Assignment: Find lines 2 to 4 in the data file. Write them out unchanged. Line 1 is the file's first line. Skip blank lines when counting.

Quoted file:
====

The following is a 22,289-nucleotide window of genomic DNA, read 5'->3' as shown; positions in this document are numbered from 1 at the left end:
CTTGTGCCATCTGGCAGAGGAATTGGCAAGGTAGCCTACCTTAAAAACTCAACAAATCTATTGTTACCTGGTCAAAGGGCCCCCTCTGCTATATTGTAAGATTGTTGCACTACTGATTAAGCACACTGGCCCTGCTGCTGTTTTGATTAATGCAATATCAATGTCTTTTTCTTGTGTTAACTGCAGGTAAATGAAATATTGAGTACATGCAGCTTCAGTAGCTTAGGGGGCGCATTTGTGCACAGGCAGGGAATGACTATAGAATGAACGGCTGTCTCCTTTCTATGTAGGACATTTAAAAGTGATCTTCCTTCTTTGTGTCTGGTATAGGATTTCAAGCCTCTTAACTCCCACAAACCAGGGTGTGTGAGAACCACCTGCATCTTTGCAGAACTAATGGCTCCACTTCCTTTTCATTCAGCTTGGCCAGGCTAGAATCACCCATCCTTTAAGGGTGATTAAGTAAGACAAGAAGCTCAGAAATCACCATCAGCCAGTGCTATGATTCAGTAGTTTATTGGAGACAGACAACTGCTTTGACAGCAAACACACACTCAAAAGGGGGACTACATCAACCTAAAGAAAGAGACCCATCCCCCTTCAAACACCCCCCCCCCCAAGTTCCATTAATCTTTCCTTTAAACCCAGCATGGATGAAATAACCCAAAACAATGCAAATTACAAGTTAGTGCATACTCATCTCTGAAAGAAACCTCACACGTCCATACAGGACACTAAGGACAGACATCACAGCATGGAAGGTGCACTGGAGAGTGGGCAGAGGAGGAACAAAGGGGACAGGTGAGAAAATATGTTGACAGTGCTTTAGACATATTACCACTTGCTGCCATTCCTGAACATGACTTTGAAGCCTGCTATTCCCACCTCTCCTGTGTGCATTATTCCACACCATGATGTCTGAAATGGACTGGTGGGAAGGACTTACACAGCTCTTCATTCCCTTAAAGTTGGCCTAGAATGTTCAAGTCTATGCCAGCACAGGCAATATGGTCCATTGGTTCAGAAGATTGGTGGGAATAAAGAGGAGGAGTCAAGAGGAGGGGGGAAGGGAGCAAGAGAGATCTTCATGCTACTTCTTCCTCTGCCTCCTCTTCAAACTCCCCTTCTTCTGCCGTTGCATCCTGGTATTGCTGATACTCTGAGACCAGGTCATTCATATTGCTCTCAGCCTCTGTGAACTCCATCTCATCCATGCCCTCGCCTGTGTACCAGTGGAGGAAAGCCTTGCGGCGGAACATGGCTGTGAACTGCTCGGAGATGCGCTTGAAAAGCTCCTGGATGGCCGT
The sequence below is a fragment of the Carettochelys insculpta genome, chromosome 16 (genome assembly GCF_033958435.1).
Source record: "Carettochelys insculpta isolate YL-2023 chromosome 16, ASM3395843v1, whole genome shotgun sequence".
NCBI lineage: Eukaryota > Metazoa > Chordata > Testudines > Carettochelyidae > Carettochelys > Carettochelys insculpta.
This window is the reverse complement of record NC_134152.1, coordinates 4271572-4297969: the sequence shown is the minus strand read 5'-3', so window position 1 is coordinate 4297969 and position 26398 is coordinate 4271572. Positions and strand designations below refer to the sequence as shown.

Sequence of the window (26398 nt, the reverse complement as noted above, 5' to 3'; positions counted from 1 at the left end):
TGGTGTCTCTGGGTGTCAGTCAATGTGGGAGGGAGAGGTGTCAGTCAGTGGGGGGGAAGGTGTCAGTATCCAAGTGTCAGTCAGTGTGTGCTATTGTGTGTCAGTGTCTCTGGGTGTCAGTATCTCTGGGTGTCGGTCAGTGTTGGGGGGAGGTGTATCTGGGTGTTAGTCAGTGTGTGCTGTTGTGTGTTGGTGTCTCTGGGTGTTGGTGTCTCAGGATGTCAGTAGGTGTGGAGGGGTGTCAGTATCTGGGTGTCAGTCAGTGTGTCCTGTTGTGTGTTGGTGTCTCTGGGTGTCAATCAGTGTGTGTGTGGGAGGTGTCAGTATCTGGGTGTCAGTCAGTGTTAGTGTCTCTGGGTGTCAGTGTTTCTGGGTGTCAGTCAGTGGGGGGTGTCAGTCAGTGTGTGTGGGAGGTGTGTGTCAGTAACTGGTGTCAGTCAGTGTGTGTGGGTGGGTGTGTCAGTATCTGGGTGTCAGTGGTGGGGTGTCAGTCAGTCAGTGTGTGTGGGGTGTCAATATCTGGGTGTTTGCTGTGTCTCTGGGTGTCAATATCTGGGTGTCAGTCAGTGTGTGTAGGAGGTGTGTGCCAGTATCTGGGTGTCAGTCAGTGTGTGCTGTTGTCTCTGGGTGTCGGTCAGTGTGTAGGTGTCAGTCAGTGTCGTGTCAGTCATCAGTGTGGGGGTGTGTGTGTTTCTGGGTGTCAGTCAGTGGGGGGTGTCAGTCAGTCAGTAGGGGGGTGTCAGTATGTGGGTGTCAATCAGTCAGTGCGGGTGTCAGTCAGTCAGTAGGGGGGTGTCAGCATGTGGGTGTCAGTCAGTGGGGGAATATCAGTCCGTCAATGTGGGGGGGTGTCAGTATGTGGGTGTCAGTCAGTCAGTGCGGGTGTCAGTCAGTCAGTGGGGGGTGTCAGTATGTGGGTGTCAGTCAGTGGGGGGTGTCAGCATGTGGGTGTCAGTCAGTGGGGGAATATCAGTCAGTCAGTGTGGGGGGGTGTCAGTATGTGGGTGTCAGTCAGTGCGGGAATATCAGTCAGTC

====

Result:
CTTGTGCCATCTGGCAGAGGAATTGGCAAGGTAGCCTACCTTAAAAACTCAACAAATCTATTGTTACCTGGTCAAAGGGCCCCCTCTGCTATATTGTAAGATTGTTGCACTACTGATTAAGCACACTGGCCCTGCTGCTGTTTTGATTAATGCAATATCAATGTCTTTTTCTTGTGTTAACTGCAGGTAAATGAAATATTGAGTACATGCAGCTTCAGTAGCTTAGGGGGCGCATTTGTGCACAGGCAGGGAATGACTATAGAATGAACGGCTGTCTCCTTTCTATGTAGGACATTTAAAAGTGATCTTCCTTCTTTGTGTCTGGTATAGGATTTCAAGCCTCTTAACTCCCACAAACCAGGGTGTGTGAGAACCACCTGCATCTTTGCAGAACTAATGGCTCCACTTCCTTTTCATTCAGCTTGGCCAGGCTAGAATCACCCATCCTTTAAGGGTGATTAAGTAAGACAAGAAGCTCAGAAATCACCATCAGCCAGTGCTATGATTCAGTAGTTTATTGGAGACAGACAACTGCTTTGACAGCAAACACACACTCAAAAGGGGGACTACATCAACCTAAAGAAAGAGACCCATCCCCCTTCAAACACCCCCCCCCCCAAGTTCCATTAATCTTTCCTTTAAACCCAGCATGGATGAAATAACCCAAAACAATGCAAATTACAAGTTAGTGCATACTCATCTCTGAAAGAAACCTCACACGTCCATACAGGACACTAAGGACAGACATCACAGCATGGAAGGTGCACTGGAGAGTGGGCAGAGGAGGAACAAAGGGGACAGGTGAGAAAATATGTTGACAGTGCTTTAGACATATTACCACTTGCTGCCATTCCTGAACATGACTTTGAAGCCTGCTATTCCCACCTCTCCTGTGTGCATTATTCCACACCATGATGTCTGAAATGGACTGGTGGGAAGGACTTACACAGCTCTTCATTCCCTTAAAGTTGGCCTAGAATGTTCAAGTCTATGCCAGCACAGGCAATATGGTCCATTGGTTCAGAAGATTGGTGGGAATAAAGAGGAGGAGTCAAGAGGAGGGGGGAAGGGAGCAAGAGAGATCTTCATGCTACTTCTTCCTCTGCCTCCTCTTCAAACTCCCCTTCTTCTGCCGTTGCATCCTGGTATTGCTGATACTCTGAGACCAGGTCATTCATATTGCTCTCAGCCTCTGTGAACTCCATCTCATCCATGCCCTCGCCTGTGTACCAGTGGAGGAAAGCCTTGCGGCGGAACATGGCTGTGAACTGCTCGGAGATGCGCTTGAAAAGCTCCTGGATGGCCGT
The sequence below is a fragment of the Carettochelys insculpta genome, chromosome 16 (genome assembly GCF_033958435.1).
Source record: "Carettochelys insculpta isolate YL-2023 chromosome 16, ASM3395843v1, whole genome shotgun sequence".